Having found the EazyRiser, I recalled that ABBA do a similar device - the SKYLIFT :-

    Perhaps the singular downside of the ABBA is that it needs fittings to be installed on the bike and I might end up spending as much on fittings (I have a few bikes) as I would on the lift itself!

    SO ....... I think I'm leaning towards the EAZYRIZER, but, for some sub-conscious reason, I remain reluctant to let go of the idea of a traditional lift bench. Your views and any experiences of any of the above devices would be be welcomed so that I can finally reach a decision and lighten the wallet. Again. :rolleyes:

    Thanks in advance! :)
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  2. dilligaf

    dilligaf Guest

    I had a Clarke hydraulic lift bench which I used for years and thought it was great :)
    Had loads of different bikes on it and it was very versatile :)
    I only got rid of it because I was struggling to push my 1200 Speedmaster onto it and had ordered a 2020 Rocket :eek:which I knew I couldn’t push onto the bench :(
    If you bolt them to the floor and have the confidence you can ride your bikes onto the bench :)
    I never did :confused:
    Now I’ve got a Tiger with no centre stand and I really wish I had kept the bench :sob:
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  3. johne

    johne Standing on the shoulders of dwarves.

    Jan 16, 2020
    Where the Wolds meet the sea
    There are many different options out there to consider. I got a Constands lift which is similar to the Abba skylift but doesn't get the bike up in the air quite as high, although it does get both wheels airborne, so removing wheels and working on the suspension is a doddle. I'd like a hydraulic bench too, but to be honest, I don't really need one for the maintenance work I do.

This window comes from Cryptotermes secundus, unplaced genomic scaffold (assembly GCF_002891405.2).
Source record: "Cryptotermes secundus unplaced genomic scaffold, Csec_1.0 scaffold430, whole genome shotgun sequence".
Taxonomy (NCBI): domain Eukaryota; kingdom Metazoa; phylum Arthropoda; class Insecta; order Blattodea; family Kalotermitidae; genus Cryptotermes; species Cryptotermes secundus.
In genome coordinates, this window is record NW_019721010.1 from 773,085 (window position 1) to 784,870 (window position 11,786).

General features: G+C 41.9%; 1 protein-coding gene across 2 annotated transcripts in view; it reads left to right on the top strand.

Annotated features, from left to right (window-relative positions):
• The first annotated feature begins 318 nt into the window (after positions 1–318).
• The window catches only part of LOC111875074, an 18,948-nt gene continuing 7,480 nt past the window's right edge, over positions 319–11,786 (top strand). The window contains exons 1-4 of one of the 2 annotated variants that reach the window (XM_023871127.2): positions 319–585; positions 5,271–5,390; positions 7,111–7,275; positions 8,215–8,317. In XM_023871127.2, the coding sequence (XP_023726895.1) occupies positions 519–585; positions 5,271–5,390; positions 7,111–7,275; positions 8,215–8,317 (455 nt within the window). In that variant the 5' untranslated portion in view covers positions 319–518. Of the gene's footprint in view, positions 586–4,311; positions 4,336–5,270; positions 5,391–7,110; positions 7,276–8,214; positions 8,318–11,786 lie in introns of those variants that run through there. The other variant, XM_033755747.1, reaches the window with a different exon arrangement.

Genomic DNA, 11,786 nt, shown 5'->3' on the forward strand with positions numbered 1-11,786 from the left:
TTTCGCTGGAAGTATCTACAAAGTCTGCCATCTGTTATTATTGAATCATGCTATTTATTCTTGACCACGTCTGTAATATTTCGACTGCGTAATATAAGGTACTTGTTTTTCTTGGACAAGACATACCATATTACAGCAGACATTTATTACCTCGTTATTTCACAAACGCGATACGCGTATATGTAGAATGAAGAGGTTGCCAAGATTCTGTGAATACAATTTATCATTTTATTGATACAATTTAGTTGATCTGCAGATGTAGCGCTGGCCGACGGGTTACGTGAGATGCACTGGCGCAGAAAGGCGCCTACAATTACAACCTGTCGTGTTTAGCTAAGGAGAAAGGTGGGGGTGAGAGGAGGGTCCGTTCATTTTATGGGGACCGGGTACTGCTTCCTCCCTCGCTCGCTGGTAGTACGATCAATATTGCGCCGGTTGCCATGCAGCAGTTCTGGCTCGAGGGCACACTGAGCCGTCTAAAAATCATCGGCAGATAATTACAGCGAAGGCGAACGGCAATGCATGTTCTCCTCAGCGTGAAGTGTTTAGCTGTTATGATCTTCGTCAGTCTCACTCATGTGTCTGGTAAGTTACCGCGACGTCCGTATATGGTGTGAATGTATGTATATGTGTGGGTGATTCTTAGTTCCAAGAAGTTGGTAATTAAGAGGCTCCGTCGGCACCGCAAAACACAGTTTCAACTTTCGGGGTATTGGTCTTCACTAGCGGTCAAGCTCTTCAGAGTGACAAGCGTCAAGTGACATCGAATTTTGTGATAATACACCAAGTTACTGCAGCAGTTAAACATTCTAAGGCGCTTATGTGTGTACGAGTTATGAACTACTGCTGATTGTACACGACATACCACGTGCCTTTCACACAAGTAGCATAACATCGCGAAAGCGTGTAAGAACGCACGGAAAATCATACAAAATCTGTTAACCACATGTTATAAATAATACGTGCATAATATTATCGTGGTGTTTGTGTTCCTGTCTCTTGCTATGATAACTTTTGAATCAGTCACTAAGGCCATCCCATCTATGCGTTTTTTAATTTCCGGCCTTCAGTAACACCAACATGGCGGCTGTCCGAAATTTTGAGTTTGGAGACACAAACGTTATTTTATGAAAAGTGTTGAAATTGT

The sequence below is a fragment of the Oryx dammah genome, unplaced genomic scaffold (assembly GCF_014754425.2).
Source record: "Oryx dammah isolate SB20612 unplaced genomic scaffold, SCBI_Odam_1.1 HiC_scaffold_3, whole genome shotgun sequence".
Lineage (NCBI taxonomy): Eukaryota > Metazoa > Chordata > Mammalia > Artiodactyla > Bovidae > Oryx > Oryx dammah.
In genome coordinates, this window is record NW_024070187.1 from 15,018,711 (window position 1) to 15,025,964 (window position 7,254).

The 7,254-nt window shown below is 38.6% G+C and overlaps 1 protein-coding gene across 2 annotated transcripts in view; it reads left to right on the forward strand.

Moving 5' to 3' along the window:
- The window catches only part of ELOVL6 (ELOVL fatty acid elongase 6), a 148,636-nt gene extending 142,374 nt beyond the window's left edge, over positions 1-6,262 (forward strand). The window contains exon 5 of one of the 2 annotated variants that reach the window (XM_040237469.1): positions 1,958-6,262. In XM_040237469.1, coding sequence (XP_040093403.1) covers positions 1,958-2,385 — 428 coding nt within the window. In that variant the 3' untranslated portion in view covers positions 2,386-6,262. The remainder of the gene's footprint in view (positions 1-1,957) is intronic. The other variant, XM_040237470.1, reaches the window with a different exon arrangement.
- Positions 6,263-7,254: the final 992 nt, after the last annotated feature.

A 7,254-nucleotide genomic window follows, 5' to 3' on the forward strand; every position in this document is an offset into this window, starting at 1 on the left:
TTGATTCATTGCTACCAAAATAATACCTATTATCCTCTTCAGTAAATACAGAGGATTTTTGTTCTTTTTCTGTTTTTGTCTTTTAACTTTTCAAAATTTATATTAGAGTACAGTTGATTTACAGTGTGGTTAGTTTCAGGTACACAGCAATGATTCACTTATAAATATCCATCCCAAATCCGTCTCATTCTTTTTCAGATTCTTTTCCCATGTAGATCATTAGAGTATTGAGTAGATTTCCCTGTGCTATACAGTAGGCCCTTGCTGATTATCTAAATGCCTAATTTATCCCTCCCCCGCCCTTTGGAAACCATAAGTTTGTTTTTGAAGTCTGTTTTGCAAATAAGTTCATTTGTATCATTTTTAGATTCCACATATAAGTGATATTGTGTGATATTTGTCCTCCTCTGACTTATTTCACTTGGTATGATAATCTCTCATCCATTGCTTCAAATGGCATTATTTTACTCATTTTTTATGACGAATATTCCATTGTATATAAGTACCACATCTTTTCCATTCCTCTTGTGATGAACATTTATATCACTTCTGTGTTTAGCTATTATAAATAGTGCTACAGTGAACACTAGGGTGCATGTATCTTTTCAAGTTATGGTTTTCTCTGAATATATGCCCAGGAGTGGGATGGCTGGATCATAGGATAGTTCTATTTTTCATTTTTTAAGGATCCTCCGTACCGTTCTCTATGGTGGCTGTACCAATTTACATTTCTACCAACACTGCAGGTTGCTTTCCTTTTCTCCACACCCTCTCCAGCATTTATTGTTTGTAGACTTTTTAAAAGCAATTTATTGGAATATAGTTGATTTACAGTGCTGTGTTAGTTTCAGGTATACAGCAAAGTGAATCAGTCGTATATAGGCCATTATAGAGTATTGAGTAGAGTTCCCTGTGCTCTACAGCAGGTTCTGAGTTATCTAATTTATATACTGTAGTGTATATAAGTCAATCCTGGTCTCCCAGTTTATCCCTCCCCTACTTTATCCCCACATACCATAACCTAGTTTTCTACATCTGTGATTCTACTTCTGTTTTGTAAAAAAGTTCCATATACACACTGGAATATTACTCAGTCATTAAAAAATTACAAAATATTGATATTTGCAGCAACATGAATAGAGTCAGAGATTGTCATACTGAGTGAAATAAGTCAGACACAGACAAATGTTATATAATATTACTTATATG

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  4. Callumity

    Callumity Elite Member

    Feb 25, 2017
    Nr Biggar
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  5. TEZ 217

    TEZ 217 Crème de la Crème

    Mar 6, 2016
    south shields
    I have the big blue lift and it works well both wheels accessible to work on, different forms of lifting gear for each bike, so easy to keep the lift and just change lifting gear required.
    I would recommend

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  6. tcbandituk


    Apr 8, 2016
    Got a Skylift and love it, had a bench lift before but it took up a lot of space that was needed.
    Once I'd given up racing, where I was working on the bike most weekends and the bench was more useful for what I was doing, I sold it and got the skylift which is ideal for what I want now.
    It's also handy that you can wheel it around the garage with the bike on it, if you want to squeeze another bike in etc.
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  7. Daton07

    Daton07 New Member

    Oct 22, 2022
    Carter Street, Odin
    I have used a homemade dirt bike stand, I put my bike on a stand by lifting the side panel, it is one of the oldest, and most professional riders are familiar with the style.